There’s an update to this here. I’ll link to the new posting as soon as I get it up. Southwest is back in my good graces. Well, except for that stupid Sports Illustrated swimsuit-decorated plane. What were they thinking?
You probably don’t know how many times I’ve sung your praises, but it’s been often and it’s been in print. Well, now I have a criticism and a big disappointment.
My husband, Wessel Kok, and I were planning to use our Rapid Rewards Awards in April 2009 before they expired. But then we had to change our plans. So we decided to take you up on your kind offer to extend the expiration date “for a year” for an additional $50. Wessel’s Award was to expire on April 25, 2009, and mine on May 15, 2009. We already decided we’d likely use them for a trip to Boston in April 2010. (We’re so happy you’re adding Boston!)
When I called to extend mine I was told that the one-year extension started the day I requested it, so would expire Feb. 19, 2010. That is not good customer service! That would be in effect cutting three months off my rewards time! So I chose to wait and call back mid-May, so it would be good until May 2010.
I called Wessel to warn him. Too late. Not only had he already extended his a few hours earlier, he specifically verified that the new extension date was April 25, 2010. “Are you sure,” I asked him twice. “Yes,” he said. “Well, if I were you I’d call back and check.” Sure enough, the new representative he got told him the expiration date is Feb. 19, 2010. Not only did he lose two months on his award period, they said they couldn’t change the date or issue him a refund. So there goes our awards trip to Boston in April. Even I called and pleaded his case, to no avail, though I was encouraged to write a letter to Customer Service. And so here it is.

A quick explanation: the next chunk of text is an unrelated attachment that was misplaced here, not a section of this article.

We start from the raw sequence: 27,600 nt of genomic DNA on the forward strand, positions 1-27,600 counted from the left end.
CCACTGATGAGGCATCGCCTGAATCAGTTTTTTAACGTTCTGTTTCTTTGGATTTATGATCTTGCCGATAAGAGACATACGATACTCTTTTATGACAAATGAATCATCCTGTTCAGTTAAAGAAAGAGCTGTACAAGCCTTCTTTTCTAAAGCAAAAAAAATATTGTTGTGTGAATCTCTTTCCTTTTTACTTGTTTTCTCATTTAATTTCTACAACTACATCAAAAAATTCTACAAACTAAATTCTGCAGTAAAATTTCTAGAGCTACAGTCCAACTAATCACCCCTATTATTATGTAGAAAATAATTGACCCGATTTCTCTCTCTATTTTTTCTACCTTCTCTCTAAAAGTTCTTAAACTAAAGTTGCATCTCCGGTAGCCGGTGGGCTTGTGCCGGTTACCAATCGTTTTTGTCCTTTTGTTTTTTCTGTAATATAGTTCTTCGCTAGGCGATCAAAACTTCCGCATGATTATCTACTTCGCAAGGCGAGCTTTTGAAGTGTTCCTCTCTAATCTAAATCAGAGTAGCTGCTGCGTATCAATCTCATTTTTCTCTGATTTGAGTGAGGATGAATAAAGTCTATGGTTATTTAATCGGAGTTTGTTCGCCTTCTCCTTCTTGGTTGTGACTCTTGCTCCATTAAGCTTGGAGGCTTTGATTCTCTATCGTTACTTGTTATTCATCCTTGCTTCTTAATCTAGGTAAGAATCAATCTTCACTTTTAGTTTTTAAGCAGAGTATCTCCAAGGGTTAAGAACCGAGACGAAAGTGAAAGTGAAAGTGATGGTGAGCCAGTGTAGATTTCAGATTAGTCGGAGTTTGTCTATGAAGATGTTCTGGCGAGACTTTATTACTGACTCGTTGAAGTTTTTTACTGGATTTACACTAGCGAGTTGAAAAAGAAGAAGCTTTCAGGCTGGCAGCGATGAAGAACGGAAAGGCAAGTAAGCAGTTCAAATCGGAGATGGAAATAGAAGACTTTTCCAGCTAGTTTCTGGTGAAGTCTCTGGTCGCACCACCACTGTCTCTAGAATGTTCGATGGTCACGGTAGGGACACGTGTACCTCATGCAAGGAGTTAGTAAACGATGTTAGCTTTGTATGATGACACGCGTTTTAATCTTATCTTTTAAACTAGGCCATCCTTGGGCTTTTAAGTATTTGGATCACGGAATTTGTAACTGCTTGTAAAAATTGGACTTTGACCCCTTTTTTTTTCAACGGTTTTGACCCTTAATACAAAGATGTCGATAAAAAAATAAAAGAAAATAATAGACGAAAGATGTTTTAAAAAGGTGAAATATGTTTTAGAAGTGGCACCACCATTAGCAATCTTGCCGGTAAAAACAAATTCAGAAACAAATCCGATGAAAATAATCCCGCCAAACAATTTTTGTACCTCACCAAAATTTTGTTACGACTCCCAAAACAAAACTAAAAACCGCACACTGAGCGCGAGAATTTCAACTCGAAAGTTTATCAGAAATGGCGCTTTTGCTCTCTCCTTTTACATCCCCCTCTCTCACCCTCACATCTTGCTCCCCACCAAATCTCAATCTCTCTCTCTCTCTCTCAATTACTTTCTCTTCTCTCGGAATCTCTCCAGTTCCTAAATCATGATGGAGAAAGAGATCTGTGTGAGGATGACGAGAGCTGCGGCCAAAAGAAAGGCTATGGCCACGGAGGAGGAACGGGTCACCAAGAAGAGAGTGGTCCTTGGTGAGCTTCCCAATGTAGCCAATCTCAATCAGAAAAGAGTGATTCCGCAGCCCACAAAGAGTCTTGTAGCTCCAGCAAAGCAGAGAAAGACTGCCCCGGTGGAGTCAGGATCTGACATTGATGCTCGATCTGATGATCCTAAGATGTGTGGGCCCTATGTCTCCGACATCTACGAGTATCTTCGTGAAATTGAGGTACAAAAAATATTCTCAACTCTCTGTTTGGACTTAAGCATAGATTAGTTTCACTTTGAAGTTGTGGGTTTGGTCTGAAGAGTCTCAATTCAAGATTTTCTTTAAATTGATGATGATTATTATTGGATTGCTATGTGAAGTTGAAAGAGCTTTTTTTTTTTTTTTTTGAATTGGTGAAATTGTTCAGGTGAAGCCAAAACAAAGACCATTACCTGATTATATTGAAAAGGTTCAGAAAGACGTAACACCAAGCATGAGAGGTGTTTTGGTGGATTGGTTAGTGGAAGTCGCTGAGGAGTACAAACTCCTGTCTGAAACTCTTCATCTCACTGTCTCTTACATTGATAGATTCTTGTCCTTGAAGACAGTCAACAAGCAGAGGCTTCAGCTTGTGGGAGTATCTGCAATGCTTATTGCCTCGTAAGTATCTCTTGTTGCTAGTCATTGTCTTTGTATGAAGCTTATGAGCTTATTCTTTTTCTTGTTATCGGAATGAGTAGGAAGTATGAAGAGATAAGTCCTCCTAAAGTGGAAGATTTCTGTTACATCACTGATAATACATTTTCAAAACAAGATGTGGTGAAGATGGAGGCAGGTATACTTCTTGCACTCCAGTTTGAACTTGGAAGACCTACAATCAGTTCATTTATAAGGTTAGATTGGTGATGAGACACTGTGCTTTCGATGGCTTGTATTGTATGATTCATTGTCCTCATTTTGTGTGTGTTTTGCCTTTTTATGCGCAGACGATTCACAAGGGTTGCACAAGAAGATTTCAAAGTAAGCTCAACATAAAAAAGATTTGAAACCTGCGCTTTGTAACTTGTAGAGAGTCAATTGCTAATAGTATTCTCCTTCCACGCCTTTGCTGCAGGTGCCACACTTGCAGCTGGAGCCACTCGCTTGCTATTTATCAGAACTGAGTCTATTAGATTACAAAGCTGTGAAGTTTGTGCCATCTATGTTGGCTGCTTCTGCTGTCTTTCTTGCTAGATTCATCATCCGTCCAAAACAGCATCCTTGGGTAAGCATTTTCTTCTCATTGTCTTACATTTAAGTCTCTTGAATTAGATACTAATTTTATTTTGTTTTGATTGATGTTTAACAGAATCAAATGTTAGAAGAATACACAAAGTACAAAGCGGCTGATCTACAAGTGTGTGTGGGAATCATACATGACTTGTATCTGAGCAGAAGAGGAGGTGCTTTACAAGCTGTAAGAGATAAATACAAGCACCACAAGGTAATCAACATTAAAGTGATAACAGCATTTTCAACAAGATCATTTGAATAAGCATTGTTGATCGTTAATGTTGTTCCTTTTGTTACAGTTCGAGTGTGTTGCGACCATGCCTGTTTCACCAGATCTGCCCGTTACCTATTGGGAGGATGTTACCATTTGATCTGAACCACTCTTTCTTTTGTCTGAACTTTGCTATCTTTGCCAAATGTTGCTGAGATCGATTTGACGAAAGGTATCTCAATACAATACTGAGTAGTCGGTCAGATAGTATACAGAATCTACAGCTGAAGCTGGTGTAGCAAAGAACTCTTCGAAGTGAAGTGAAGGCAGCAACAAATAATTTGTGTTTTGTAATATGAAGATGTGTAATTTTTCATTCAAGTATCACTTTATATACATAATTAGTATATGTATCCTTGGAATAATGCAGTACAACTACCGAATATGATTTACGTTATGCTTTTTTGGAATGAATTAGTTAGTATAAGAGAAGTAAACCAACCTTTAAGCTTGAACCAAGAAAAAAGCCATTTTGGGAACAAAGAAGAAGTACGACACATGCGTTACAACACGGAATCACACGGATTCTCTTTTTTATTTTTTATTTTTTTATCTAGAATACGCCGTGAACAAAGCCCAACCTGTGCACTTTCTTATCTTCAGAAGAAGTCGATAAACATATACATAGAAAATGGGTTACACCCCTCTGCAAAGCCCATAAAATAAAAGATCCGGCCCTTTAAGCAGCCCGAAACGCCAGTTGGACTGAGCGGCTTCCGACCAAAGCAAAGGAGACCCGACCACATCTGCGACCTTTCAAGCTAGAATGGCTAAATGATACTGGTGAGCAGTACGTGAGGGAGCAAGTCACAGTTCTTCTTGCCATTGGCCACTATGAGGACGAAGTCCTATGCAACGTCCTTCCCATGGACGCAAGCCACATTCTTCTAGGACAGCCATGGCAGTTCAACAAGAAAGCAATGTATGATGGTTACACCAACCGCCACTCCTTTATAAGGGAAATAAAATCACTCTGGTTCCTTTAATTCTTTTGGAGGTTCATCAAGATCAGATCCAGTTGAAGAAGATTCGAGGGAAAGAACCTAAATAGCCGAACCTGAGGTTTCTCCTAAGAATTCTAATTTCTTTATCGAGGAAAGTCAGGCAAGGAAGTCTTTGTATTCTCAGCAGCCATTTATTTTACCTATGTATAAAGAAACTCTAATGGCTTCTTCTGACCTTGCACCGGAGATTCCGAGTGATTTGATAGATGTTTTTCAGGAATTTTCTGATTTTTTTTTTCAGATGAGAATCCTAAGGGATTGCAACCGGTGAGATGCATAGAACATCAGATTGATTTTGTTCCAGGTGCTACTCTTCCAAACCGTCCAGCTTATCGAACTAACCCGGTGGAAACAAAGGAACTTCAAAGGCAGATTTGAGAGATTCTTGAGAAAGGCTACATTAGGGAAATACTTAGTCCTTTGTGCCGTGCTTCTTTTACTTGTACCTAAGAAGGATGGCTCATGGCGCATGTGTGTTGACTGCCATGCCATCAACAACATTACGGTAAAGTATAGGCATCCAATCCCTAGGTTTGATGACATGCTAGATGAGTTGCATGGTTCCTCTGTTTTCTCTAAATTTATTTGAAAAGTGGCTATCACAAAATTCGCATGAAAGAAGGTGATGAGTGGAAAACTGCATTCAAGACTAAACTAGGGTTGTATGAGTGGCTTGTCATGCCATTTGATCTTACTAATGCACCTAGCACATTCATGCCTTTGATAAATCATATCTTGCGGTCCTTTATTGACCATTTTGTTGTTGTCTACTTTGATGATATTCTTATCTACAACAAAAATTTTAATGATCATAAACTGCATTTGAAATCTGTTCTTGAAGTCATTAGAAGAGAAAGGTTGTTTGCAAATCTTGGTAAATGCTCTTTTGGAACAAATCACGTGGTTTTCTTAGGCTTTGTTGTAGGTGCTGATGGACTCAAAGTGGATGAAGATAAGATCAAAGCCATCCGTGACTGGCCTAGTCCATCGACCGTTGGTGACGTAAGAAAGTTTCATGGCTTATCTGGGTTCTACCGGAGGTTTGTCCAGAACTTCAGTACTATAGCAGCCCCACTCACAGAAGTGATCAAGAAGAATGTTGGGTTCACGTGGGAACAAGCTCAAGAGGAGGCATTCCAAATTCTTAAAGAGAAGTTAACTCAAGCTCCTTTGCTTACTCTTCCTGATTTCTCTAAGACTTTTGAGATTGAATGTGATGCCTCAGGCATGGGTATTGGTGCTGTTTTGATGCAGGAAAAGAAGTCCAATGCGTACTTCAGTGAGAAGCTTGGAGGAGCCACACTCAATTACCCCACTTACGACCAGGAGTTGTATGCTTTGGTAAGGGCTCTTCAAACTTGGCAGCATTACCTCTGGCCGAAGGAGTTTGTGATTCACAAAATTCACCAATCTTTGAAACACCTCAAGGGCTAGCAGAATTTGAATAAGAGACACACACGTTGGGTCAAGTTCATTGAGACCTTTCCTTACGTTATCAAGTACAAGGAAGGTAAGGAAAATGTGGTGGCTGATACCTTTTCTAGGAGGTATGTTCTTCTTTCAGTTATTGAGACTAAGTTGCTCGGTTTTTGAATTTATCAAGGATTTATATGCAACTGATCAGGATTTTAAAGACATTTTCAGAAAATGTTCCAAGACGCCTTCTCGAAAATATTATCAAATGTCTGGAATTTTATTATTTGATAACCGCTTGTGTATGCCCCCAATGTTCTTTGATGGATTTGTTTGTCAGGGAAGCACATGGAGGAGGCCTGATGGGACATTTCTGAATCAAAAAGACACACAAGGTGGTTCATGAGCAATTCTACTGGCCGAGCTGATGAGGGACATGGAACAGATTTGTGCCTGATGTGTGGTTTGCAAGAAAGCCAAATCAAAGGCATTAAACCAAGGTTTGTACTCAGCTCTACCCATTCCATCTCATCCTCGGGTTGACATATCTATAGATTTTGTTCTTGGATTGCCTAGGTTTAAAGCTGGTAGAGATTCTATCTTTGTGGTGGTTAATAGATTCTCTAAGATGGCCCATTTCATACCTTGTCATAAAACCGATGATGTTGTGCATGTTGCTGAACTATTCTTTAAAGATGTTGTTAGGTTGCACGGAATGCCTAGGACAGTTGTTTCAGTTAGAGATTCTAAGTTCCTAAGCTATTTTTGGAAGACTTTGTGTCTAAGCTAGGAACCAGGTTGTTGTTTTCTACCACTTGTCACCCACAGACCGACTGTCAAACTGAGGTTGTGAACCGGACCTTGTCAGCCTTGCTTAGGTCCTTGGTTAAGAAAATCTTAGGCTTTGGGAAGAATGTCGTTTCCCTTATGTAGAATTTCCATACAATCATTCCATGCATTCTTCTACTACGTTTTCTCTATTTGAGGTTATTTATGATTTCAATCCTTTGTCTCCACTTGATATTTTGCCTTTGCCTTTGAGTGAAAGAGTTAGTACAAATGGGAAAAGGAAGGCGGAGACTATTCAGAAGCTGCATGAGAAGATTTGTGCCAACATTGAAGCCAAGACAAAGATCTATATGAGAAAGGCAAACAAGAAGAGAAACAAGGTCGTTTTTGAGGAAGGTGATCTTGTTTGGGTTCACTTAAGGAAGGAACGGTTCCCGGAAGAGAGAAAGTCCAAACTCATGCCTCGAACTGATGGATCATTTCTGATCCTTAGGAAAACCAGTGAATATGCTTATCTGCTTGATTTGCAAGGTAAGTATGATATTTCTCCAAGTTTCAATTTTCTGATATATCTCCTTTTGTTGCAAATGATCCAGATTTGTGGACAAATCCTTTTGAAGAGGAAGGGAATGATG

To your credit, I see that you do have something on your website (the rep helped me locate it) that says “Awards are reissued with a new, 12-month validity period that begins on the date that the request is processed.” Funny how that one rule is listed in bold type, when the others aren’t. That leads me to believe this happens to many customers, and I’m sure they’re as unhappy as we are.
The crazy thing is you also have a very generous Award policy on the flip side. If a customer doesn’t use or renew an Award, he/she has up to two years to still extend it for $50. Now that sounds like the Southwest I know and LUV. So on one hand you’re in effect giving some people extra years, while on the other hand, you’re short-changing those of us who are trying to plan ahead and didn’t read the fine print or, even worse, were given the wrong information.
What I’ve often praised Southwest for is making it easy and affordable to make changes. In this instance, you’ve fallen very, very short. At least by a few months. I’d LUV to hear how you justify this consumer-unfriendly rule.
Diane Daniel, a very loyal customer